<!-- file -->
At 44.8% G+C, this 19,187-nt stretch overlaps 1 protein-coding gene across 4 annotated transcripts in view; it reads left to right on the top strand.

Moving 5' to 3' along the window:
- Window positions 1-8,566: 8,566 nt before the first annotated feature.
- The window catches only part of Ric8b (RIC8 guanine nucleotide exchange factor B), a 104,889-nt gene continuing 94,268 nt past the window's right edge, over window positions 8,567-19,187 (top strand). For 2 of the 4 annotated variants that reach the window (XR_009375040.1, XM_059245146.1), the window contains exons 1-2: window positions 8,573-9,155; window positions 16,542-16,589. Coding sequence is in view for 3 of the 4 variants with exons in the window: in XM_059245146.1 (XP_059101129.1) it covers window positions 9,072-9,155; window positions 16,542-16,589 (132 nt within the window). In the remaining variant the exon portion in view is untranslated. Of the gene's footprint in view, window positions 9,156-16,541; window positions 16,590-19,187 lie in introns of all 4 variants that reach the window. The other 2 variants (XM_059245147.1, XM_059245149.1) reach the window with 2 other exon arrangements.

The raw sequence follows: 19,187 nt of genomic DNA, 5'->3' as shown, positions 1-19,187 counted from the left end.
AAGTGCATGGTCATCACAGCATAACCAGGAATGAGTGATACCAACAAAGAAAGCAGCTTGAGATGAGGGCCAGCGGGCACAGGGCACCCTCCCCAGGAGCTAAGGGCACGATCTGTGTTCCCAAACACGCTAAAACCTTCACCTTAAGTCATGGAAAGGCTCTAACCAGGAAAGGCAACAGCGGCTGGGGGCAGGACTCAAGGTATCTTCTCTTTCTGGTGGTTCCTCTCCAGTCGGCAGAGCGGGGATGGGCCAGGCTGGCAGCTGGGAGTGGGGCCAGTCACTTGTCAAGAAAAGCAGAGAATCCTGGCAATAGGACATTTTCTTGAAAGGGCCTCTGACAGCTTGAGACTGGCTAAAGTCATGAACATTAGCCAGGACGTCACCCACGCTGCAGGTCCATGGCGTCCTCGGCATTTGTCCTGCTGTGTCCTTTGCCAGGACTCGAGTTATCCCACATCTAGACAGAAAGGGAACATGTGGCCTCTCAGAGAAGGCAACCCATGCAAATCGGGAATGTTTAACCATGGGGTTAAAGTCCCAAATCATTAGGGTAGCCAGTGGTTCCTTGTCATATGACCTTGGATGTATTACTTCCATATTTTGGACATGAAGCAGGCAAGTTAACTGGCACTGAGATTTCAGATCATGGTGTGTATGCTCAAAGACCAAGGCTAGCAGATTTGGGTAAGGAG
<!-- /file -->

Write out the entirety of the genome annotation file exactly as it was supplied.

At 44.8% G+C, this 19,187-nt stretch overlaps 1 protein-coding gene across 4 annotated transcripts in view; it reads left to right on the top strand.

Moving 5' to 3' along the window:
- Window positions 1-8,566: 8,566 nt before the first annotated feature.
- The window catches only part of Ric8b (RIC8 guanine nucleotide exchange factor B), a 104,889-nt gene continuing 94,268 nt past the window's right edge, over window positions 8,567-19,187 (top strand). For 2 of the 4 annotated variants that reach the window (XR_009375040.1, XM_059245146.1), the window contains exons 1-2: window positions 8,573-9,155; window positions 16,542-16,589. Coding sequence is in view for 3 of the 4 variants with exons in the window: in XM_059245146.1 (XP_059101129.1) it covers window positions 9,072-9,155; window positions 16,542-16,589 (132 nt within the window). In the remaining variant the exon portion in view is untranslated. Of the gene's footprint in view, window positions 9,156-16,541; window positions 16,590-19,187 lie in introns of all 4 variants that reach the window. The other 2 variants (XM_059245147.1, XM_059245149.1) reach the window with 2 other exon arrangements.

The raw sequence follows: 19,187 nt of genomic DNA, 5'->3' as shown, positions 1-19,187 counted from the left end.
AAGTGCATGGTCATCACAGCATAACCAGGAATGAGTGATACCAACAAAGAAAGCAGCTTGAGATGAGGGCCAGCGGGCACAGGGCACCCTCCCCAGGAGCTAAGGGCACGATCTGTGTTCCCAAACACGCTAAAACCTTCACCTTAAGTCATGGAAAGGCTCTAACCAGGAAAGGCAACAGCGGCTGGGGGCAGGACTCAAGGTATCTTCTCTTTCTGGTGGTTCCTCTCCAGTCGGCAGAGCGGGGATGGGCCAGGCTGGCAGCTGGGAGTGGGGCCAGTCACTTGTCAAGAAAAGCAGAGAATCCTGGCAATAGGACATTTTCTTGAAAGGGCCTCTGACAGCTTGAGACTGGCTAAAGTCATGAACATTAGCCAGGACGTCACCCACGCTGCAGGTCCATGGCGTCCTCGGCATTTGTCCTGCTGTGTCCTTTGCCAGGACTCGAGTTATCCCACATCTAGACAGAAAGGGAACATGTGGCCTCTCAGAGAAGGCAACCCATGCAAATCGGGAATGTTTAACCATGGGGTTAAAGTCCCAAATCATTAGGGTAGCCAGTGGTTCCTTGTCATATGACCTTGGATGTATTACTTCCATATTTTGGACATGAAGCAGGCAAGTTAACTGGCACTGAGATTTCAGATCATGGTGTGTATGCTCAAAGACCAAGGCTAGCAGATTTGGGTAAGGAG